Encyclopedia of Medieval Philosophy

Living Edition
| Editors: Henrik Lagerlund

Richard Fitzralph

  • Stephen E. Lahey
Living reference work entry
DOI: https://doi.org/10.1007/978-94-024-1151-5_438-2


Richard Fitzralph, d. 1360, Archbishop of Armagh, completed Sentence commentary at Oxford in 1328 and was active at Avignon until 1344. He compiled a critique of the Franciscan doctrine of usus pauper based on the theory of grace as foundation for just lordship. His De pauperie salvatoris would become very influential in late medieval antifraternalism and also influenced Wyclif’s political thought. He also was at the forefront of Avignon’s embassy to the Greek and Armenian churches, and his Summa de quaestionibus Armenorum gives a record of late medieval conceptions of the relation of Catholicism to the Orthodox traditions.

Richard Fitzralph (c. 1300–1360) called Armachanus, Archbishop of Armagh (1346–1360), studied at Oxford 1315–1328, was chancellor of the university 1332–1334, and became prominent at Avignon after refuting John XXIII’s controversial position on the beatific vision. Subsequently he served as papal representative in conferences held with the Greek and Armenian churches from 1337 to 1344, where he compiled a formulation of the differences separating the Roman from the Orthodox churches in the Summa de quaestionibus Armenorum. The Summa, for which there is no modern edition, served as an important theological document into the Counter-Reformation and provides a valuable window into fourteenth-century conceptions of the Eastern churches and their theologies. As Archbishop, Fitzralph was active in the reform of the Irish church and, in doing so, developed a careful and penetrating critique of the mendicant orders in his eight-volume De pauperie salvatoris. His critique of the mendicants was later associated with Wyclif’s thought, which detracted from his reputation in the fifteenth century, but he was counted among the most influential Oxford theologians by his contemporaries and immediate successors.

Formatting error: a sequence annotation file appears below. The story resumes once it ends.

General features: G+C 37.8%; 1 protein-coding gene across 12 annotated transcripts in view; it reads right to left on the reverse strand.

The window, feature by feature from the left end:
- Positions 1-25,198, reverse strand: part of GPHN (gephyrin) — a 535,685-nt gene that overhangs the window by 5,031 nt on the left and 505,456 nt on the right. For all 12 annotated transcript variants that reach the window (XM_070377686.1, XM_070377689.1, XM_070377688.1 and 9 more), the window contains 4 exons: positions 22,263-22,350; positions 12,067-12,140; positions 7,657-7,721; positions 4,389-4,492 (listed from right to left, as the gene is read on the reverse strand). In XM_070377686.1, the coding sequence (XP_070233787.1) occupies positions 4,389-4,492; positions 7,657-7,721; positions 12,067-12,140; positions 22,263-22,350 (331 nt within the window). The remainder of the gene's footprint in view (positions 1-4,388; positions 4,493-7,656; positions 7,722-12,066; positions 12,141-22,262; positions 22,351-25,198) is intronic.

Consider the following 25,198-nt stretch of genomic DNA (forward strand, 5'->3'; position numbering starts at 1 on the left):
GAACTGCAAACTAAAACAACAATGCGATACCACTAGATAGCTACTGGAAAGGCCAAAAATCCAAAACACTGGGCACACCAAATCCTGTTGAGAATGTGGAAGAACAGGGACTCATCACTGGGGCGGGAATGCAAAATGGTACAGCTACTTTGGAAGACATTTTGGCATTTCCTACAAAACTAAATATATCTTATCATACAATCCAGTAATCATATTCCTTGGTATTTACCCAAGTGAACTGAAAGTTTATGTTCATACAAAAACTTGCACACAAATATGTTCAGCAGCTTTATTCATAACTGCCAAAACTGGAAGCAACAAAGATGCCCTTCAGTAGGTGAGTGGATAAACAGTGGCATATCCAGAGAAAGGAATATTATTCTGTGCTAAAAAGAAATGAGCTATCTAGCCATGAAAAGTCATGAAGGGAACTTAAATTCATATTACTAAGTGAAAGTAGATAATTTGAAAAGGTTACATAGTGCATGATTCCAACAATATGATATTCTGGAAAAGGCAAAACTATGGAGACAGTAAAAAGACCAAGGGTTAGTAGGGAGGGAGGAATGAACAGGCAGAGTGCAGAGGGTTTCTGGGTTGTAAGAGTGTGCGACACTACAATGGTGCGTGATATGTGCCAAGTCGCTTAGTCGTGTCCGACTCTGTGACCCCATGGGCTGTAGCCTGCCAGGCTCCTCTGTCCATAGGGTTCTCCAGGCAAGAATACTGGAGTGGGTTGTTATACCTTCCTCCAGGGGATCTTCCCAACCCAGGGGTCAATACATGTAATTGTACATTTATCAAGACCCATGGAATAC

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Primary Sources

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© Springer Science+Business Media B.V. 2018

Authors and Affiliations

  1. 1.Department of Classics and Religious StudiesUniversity of NebraskaLincolnUSA